Jehabdulloh first came to prominence with Violence in Tak-Bai (ความรุนแรงที่ตากใบ): wooden grave markers arranged in a circle, commemorating the protesters who died in the 2004 Tak Bai massacre. The book reproduces a watercolour painting of the concept, and three versions of the installation in situ. It was first installed, just a few days after the massacre, at the Prince of Songkla University campus in Pattani, and the grave markers were accompanied by rifles wrapped in white cloth. In 2017, it was recreated at Patani Art Space and exhibited on a plinth containing Pattani soil at the Patani Semasa (ปาตานี ร่วมสมัย) exhibition. (The exhibition catalogue gives it a milder alternative title, Remember at Tak-Bai.)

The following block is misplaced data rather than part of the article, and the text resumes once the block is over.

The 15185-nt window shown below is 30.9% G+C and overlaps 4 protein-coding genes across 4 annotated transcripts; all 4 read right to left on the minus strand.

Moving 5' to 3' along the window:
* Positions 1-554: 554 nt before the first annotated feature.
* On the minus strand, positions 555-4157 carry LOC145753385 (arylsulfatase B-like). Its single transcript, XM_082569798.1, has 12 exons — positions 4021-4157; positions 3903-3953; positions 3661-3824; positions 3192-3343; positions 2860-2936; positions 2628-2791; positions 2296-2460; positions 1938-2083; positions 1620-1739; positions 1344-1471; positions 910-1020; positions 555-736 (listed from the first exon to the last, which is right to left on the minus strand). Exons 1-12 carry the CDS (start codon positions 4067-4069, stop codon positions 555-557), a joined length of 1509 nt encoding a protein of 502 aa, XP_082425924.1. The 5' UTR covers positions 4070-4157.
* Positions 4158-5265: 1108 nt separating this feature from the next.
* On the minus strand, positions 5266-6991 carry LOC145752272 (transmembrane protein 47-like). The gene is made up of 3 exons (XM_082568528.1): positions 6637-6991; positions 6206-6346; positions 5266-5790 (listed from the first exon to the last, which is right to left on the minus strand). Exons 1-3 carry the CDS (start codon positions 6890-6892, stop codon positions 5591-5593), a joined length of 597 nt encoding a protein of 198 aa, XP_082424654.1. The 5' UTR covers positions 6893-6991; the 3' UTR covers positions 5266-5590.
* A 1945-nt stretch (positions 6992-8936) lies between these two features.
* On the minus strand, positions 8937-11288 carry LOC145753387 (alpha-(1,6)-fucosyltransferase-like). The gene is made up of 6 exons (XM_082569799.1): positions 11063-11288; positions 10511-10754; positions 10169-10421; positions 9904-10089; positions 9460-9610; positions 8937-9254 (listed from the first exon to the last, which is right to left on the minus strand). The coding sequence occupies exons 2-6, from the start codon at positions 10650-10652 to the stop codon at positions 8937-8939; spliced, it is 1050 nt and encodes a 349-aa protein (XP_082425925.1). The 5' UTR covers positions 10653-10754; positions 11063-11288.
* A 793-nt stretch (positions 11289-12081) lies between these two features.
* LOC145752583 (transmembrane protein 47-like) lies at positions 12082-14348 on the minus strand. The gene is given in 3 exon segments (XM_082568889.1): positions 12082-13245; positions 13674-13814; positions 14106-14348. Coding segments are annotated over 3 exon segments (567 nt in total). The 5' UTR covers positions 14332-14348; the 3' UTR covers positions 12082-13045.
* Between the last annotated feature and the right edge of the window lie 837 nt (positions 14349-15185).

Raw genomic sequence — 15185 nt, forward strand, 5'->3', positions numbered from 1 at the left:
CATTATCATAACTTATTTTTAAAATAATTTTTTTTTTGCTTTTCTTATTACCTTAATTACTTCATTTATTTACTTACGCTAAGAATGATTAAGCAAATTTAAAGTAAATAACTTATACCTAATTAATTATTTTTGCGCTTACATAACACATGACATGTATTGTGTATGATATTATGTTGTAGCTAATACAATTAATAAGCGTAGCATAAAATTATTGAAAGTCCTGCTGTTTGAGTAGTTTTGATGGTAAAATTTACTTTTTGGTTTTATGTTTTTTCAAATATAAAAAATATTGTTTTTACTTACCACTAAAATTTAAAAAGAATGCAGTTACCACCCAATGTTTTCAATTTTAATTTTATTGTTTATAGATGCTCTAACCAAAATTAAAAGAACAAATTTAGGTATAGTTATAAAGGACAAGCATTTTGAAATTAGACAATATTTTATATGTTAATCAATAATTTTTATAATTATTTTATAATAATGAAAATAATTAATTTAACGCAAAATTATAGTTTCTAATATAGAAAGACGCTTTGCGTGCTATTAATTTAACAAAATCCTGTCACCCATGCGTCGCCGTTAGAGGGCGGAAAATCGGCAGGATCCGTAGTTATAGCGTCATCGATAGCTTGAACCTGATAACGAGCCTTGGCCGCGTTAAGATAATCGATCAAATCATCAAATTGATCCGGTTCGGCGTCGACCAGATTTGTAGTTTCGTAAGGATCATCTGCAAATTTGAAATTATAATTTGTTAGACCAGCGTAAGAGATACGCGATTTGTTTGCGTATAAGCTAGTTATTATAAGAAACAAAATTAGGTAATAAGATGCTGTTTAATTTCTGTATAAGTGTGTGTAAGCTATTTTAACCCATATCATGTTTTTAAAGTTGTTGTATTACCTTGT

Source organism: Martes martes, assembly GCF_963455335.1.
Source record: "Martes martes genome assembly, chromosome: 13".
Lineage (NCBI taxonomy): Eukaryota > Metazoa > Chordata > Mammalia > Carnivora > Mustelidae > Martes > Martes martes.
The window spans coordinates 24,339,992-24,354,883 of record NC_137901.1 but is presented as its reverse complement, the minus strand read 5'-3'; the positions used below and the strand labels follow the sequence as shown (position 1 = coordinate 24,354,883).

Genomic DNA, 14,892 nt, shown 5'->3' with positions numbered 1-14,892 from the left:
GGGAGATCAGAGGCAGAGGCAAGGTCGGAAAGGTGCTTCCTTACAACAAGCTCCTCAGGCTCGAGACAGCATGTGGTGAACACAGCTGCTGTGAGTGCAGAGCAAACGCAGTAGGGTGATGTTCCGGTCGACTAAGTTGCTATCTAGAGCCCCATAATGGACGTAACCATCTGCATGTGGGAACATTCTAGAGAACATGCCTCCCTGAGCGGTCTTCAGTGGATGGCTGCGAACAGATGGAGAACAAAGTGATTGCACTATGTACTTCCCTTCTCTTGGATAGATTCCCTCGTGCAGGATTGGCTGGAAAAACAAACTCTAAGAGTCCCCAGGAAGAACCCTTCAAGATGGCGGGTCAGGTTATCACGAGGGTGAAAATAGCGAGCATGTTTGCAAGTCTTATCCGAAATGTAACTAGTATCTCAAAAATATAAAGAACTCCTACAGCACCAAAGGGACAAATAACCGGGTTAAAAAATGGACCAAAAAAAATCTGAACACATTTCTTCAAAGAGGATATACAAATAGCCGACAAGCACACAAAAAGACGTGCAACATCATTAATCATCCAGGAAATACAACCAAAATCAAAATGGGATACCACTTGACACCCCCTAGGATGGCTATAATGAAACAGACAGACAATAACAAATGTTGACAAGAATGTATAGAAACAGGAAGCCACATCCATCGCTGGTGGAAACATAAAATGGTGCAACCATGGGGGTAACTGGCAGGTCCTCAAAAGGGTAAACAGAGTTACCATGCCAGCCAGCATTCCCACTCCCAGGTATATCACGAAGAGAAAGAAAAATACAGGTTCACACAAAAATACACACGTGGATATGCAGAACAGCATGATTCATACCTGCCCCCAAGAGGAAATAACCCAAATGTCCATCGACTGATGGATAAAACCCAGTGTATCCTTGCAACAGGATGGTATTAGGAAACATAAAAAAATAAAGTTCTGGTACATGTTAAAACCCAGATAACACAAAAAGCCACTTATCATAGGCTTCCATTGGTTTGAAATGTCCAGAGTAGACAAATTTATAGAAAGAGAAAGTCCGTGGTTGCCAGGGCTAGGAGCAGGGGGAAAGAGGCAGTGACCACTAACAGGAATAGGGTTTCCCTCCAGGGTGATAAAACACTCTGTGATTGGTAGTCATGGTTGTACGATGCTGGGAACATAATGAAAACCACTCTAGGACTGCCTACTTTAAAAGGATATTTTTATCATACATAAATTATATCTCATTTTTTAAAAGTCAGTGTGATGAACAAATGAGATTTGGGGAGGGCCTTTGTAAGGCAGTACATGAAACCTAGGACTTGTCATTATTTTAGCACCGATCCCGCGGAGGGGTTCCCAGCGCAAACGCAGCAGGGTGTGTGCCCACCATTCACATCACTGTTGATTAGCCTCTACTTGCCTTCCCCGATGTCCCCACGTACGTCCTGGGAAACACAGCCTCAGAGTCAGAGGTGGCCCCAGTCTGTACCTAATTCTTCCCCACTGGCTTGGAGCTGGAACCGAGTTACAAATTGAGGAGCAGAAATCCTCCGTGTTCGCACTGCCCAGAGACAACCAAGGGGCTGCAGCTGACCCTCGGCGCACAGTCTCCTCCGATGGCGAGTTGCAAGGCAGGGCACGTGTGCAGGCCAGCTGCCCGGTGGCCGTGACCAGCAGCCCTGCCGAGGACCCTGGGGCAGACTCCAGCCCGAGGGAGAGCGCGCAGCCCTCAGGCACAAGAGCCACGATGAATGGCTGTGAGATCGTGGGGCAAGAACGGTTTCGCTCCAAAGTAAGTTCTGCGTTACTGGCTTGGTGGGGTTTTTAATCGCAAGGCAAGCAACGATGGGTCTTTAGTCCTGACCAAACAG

Since 2013, Jehabdulloh has incorporated images of weapons such as guns and hand grenades into his paintings, a reminder of the continuing conflict between the Thai military and separatist insurgents. The book highlights the financial and human cost of the military operation: “The Thai government has spent ฿206,094 million to solve and alleviate the conflicts in Southern Thailand over the past ten years... Is fighting violence with violence an effective solution?” Yuthlert Sippapak’s film Fatherland (ปิตุภูมิ) poses the same question, as he explained when I interviewed him: “‘เหตุการณ์สงบงบไม่มา’—‘if no war, no money’. Money is power. And the person who created the war is the military.”
The Patani Art of Struggle, housed in a die-cut slipcase, was edited by Apichaya O-in and Ekkarin Tuansiri. Its Malay title is سني ڤتاني چاراو او سها.